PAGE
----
For his part, PLDT regulatory affairs and policy head Ray Espinosa stressed the 700 MHz spectrum is “imbued with public interest because all over the world, this scarce frequency has been reclassified for mobile telecommunication use from broadcast use.”

PLDT has even threatened legal action and to elevate the matter to President Aquino should NTC fail to act on its request.

According to GSMA, a group of mobile operators and related companies, the Philippines is one of only two countries in the Asia-Pacific with major issues preventing their allocation of the 700 MHz band to mobile broadband technologies.

GSMA said that except for the Philippines and Thailand, all other countries in the region have either adopted the APT Band Plan or have progressed towards its adoption. Countries in Europe, the US and other developed nations have progressively rolled out their strategies using the 700 MHz.

The group is urging countries to harmonize their frequencies to take advantage of significant socio-economic benefits of allocating the 700 MHz band to mobile. These benefits include growth in gross domestic product (GDP), employment, entrepreneurship, and tax revenues.

According to GSMA’s estimates, the digital dividend for the Asia-Pacific region could be worth almost $1 trillion in additional GDP by 2020.

The group said delaying the decision to allocate the 700 MHz band could lead to loss of employment opportunities and tax revenues for the government as well as loss of new business activities.

The local telecom industry has also received support from the United Nations as the organization’s information and communication agency revived its call to utilize the contested 700 MHz frequency.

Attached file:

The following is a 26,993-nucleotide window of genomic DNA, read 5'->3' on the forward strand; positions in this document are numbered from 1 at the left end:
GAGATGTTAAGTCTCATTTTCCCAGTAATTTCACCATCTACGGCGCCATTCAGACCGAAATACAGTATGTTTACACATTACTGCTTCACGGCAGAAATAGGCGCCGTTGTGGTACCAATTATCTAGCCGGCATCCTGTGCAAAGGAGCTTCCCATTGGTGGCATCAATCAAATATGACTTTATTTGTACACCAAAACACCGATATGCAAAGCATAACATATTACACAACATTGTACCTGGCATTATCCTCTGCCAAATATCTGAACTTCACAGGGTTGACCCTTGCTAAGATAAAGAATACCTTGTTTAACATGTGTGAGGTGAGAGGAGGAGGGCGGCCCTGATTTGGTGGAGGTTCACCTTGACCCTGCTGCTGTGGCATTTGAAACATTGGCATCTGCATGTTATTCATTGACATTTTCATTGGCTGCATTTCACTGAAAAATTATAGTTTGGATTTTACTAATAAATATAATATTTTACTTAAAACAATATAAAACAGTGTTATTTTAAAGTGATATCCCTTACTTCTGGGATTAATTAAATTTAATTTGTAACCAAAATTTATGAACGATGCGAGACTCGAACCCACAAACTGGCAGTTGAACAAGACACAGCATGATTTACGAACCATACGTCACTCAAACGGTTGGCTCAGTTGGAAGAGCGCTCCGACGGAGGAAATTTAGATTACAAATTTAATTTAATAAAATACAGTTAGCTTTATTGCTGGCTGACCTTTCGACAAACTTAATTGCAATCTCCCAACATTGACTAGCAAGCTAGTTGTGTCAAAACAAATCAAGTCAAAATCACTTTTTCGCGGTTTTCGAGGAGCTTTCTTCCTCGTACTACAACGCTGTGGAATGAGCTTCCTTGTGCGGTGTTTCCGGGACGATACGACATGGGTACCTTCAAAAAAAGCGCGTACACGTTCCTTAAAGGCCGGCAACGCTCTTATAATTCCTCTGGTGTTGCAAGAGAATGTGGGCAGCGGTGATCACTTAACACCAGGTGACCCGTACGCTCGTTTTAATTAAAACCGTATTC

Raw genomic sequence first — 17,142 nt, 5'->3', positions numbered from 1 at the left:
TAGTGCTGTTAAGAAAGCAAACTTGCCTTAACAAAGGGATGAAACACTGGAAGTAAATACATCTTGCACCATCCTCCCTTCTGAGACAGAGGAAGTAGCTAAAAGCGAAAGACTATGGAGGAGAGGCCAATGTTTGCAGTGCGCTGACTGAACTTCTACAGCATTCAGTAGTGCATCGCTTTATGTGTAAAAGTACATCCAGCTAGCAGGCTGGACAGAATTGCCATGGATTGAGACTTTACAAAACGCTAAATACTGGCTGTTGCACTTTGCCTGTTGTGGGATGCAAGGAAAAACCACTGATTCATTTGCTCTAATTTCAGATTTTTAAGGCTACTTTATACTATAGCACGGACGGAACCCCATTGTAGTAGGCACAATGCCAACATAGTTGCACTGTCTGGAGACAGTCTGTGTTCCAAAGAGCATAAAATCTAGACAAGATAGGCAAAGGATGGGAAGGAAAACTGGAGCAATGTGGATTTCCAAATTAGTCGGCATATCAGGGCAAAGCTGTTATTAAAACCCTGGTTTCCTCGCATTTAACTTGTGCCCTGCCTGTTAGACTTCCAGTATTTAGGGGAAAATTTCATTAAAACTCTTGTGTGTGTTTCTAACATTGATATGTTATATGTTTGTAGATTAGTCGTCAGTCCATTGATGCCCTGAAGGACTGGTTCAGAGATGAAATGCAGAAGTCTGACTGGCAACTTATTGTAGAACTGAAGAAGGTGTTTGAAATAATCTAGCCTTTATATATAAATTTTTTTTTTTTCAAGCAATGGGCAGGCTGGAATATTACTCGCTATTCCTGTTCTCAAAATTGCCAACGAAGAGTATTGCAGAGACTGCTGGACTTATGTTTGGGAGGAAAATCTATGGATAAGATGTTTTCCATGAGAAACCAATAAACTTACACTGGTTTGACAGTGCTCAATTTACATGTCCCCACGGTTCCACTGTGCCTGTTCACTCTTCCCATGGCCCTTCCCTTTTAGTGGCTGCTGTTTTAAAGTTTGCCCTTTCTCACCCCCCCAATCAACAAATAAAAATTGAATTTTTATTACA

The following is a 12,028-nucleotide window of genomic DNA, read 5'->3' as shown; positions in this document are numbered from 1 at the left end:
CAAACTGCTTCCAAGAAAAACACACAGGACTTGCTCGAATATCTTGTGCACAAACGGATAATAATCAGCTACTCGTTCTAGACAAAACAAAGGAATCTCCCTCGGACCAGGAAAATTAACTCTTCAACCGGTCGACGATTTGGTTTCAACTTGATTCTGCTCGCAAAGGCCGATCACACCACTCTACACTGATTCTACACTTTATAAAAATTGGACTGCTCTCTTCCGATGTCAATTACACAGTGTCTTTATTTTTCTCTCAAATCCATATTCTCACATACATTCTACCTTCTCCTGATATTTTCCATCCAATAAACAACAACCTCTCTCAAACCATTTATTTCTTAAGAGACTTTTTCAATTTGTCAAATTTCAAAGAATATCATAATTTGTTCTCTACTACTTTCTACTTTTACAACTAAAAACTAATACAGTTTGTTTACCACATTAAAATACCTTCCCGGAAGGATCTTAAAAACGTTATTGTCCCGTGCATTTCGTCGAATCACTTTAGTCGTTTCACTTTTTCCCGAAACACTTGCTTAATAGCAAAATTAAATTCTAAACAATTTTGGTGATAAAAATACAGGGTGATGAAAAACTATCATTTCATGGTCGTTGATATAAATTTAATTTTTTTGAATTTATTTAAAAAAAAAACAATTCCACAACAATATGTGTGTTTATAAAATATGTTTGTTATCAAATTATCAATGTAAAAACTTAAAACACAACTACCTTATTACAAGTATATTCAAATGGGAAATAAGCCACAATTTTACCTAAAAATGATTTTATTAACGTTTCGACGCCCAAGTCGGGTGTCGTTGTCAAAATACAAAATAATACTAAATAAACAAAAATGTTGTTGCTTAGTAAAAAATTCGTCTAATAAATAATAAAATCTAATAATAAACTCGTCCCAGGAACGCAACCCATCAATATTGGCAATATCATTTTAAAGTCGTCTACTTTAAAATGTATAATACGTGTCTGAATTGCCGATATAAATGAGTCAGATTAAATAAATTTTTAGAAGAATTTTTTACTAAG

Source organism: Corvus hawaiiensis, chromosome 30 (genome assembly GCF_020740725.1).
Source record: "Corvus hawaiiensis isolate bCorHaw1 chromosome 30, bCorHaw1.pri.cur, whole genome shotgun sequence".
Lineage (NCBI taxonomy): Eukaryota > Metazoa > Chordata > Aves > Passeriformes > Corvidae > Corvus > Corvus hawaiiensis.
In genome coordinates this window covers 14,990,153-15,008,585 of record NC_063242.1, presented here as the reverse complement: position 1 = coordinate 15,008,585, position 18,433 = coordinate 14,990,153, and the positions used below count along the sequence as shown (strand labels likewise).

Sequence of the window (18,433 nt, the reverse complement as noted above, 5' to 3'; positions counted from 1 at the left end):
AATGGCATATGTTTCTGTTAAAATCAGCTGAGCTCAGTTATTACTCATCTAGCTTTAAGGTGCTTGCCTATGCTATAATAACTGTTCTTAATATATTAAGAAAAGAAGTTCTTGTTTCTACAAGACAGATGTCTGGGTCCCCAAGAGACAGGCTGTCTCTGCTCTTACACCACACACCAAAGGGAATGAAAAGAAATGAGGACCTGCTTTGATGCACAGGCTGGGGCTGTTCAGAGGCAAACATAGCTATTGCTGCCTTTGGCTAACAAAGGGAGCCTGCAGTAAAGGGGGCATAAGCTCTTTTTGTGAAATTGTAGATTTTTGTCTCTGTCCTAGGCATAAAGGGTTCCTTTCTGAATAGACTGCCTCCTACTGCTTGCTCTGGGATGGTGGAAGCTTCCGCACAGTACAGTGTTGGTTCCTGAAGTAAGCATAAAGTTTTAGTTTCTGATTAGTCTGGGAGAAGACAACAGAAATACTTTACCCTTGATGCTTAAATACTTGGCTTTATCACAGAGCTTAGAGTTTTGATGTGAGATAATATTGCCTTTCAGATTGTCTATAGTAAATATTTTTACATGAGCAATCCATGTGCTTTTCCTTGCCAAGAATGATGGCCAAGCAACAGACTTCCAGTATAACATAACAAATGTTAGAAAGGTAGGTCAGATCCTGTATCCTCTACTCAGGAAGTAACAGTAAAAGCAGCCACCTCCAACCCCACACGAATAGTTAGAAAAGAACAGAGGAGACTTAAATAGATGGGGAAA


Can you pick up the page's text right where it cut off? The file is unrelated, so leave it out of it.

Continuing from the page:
Growing middle class

According to Eden Stratey Institute, the global Emerging Middle Class (EMC) population is expected to grow from 565 million today to 3.5 billion in 2030, 85 percent of which will be coming from Asia.

And with a rapidly growing market of consumers joining the ranks of the middle-income group, more Filipinos are expected to afford a more convenient lifestyle.

In the Philippines, the number of middle class households is set to grow by 41.8 percent between 2015 and 2030, reaching 8.4 million by 2030. Furthermore, this market is eyed to enjoy an enhanced capacity for discretionary spending since the average disposable income is set to reach $11,429 or about P600,000 in 2030. This represents a 70-percent increase compared with the median disposable income in 2014.

Zinnia Rivera, general manager of Red Ribbon, said all these suggest the future looks bright for the country’s EMC market and that spending power of consumers is now increasing.

Now that a rapidly growing market of consumers is hopping on the EMC boat, more Filipinos are able to buy goods or services that go beyond their needs.

And with over 300 stores nationwide, Red Ribbon, one of the country’s leading bakeshop chain, hopes to keep up with this trend through innovation.

Rivera said innovation is important in competing in the cakes and pastry industry, but this must be coupled with consumer and market insight.

She said they have to make sure that their innovations resonate with customers. Thus, Red Ribbon always stays in touch with market wants, introducing refreshing flavors that match their occasion.

Rivera added that since the market always keeps on changing, it is important to stay ahead and ensure their products are up to par with the changing market landscape.